x Abu Dhabi, UAETuesday 25 July 2017

Legend falls in love with Abu Dhabi

During a visit to his new golf course on Saadiyat Island, Gary Player explains why he loves Abu Dhabi.

Following an official inspection of Saadiyat Beach Golf Course, the legendary golfer Gary Player hit some balls at the eco-sensitive facility under-construction in Abu Dhabi.
Following an official inspection of Saadiyat Beach Golf Course, the legendary golfer Gary Player hit some balls at the eco-sensitive facility under-construction in Abu Dhabi.

ABU DHABI // Gary Player drives the ball straight down the fairway of the new golf course he designed on Saadiyat Island, turns and says: "Do you know what? I've fallen in love with this place." Player, the winner of nine major titles, is keen to extol the virtues of Abu Dhabi during his latest flying visit to assess progress in the development of the course, which is due to open in September next year. The project promises to be one of the centrepieces of the island, and Player expresses delight at what he sees.

"Abu Dhabi is going to give the world a big shock," says the 72-year-old South African. "Not a lot of people know about it now but I can tell you that, give it five years, and the whole world will know about Abu Dhabi. "With the Guggenheim and Louvre museums coming, along with the other great attractions and structures that are going to be here, Saadiyat Island is going to be a great place for the world to see."

Player won 163 titles over five decades and is ranked by the magazines Golf Digest, Golf and Asian Golf in their top 10 all-time greatest list of golfers. By the age of 29 he had won the career Grand Slam of the four major titles (Masters, US PGA, British and US Opens), one of only five men to achieve the feat. Among his many other distinctions was to become the oldest player to make the halfway cut at the Masters, which he did in 1998 at 62.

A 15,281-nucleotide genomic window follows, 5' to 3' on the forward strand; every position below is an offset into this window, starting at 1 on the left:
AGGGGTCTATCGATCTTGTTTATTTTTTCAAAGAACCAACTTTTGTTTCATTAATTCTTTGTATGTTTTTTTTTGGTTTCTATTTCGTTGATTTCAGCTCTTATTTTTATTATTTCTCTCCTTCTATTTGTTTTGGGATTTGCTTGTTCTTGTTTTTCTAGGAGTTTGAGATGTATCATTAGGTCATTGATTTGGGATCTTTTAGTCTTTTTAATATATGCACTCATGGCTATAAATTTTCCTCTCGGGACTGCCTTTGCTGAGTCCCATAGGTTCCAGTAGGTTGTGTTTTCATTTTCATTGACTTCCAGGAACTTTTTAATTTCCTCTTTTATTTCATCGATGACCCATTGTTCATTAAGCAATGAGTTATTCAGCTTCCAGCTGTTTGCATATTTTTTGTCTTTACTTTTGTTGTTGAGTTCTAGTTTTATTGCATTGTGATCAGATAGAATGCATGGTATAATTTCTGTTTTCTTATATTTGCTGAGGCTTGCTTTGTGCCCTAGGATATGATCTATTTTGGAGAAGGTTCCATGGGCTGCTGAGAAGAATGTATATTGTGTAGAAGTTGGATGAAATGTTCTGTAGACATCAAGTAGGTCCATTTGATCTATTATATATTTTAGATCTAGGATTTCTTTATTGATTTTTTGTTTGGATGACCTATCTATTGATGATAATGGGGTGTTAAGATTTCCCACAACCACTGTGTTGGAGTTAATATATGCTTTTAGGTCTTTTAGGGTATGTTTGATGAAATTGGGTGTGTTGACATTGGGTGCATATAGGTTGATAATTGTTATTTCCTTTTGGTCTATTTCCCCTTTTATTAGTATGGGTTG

Player, who has designed more than 300 courses worldwide, is also pleased with the way his first venture in the UAE, being carried out in conjunction with the Tourism Development and Investment Company, is taking shape. "I have just fallen in love with Abu Dhabi," he says again, as if to remove any doubt about his feelings. "They are doing things in a more pristine way. All their planning is good, and it is not too ostentatious.

"Dubai did not start off with great golf courses. They have some great courses now, and this is something Abu Dhabi must learn from. "It must have great courses from the start and keep bringing in great architects to ensure they are of the highest quality. We have a saying in the company, 'Everything in business is negotiable, except quality'." The environment is also very close to Player's heart. His brother, Ian, is an international conservationist and is credited with saving the white rhino from extinction.

Another attraction for Player is the way that Saadiyat - which translates as "island of happiness" - is meant to be eco-friendly. "This Saadiyat Island golf course is a gift to nature. I am a farmer. I have to watch fertilisation, I have to watch water, I have to watch so many things so that I do not mess the soil up. "I have a lot of things to appreciate as a farmer and I take those concerns with me when building a golf course.

"On Saadiyat we will have trees, fish in the lakes where the whole family can come down and catch fish and take walks on the beach. It will make a huge difference to the standard of living of people who use it." Player is also well aware of the benefits that could flow from having a world class course just off the north-eastern shore of Abu Dhabi. "The course creates jobs, brings in tourism, brings in investment and it is just a thrill to be involved in something like this."

And Player also knows about the connection between power, money and golf. "Those that have lots of money to invest, or spend, play golf. "They can't play soccer or rugby any more. They want to invest and they want to play golf. "I know that this will be one of the best real estate developments that we've done." Golf is also a great catalyst for tourism, investment and raising money for charities.